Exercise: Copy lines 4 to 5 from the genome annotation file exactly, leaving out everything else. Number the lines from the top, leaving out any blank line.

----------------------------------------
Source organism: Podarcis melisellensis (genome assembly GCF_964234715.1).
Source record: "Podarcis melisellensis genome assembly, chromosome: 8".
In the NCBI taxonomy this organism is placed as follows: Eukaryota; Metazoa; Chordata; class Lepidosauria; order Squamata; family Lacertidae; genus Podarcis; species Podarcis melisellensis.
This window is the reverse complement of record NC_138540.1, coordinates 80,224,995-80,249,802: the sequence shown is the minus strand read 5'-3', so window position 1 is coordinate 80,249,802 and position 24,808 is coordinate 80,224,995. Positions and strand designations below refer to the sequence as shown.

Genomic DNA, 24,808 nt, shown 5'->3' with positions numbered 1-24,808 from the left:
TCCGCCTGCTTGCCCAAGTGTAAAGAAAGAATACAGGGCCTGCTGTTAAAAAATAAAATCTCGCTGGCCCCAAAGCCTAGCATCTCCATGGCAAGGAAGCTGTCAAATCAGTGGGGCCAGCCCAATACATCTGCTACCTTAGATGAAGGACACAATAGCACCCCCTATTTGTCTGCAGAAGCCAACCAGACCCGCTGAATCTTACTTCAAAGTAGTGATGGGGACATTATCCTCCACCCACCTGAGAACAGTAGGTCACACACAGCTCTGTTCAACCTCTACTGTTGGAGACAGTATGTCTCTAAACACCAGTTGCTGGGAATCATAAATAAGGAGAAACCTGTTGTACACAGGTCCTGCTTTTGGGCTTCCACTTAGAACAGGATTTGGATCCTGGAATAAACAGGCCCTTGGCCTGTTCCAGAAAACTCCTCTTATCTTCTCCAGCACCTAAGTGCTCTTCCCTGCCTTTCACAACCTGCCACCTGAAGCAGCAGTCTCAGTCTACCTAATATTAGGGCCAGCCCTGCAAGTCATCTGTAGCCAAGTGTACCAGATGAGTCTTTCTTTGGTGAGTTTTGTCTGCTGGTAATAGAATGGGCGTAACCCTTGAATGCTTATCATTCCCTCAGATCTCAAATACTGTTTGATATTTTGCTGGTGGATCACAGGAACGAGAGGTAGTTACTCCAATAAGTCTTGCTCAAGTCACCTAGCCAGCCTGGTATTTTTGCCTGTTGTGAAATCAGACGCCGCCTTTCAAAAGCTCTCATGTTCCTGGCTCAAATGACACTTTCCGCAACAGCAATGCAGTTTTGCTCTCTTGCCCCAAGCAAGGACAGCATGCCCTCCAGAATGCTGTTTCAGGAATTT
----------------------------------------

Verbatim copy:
This window is the reverse complement of record NC_138540.1, coordinates 80,224,995-80,249,802: the sequence shown is the minus strand read 5'-3', so window position 1 is coordinate 80,249,802 and position 24,808 is coordinate 80,224,995. Positions and strand designations below refer to the sequence as shown.

Genomic DNA, 24,808 nt, shown 5'->3' with positions numbered 1-24,808 from the left: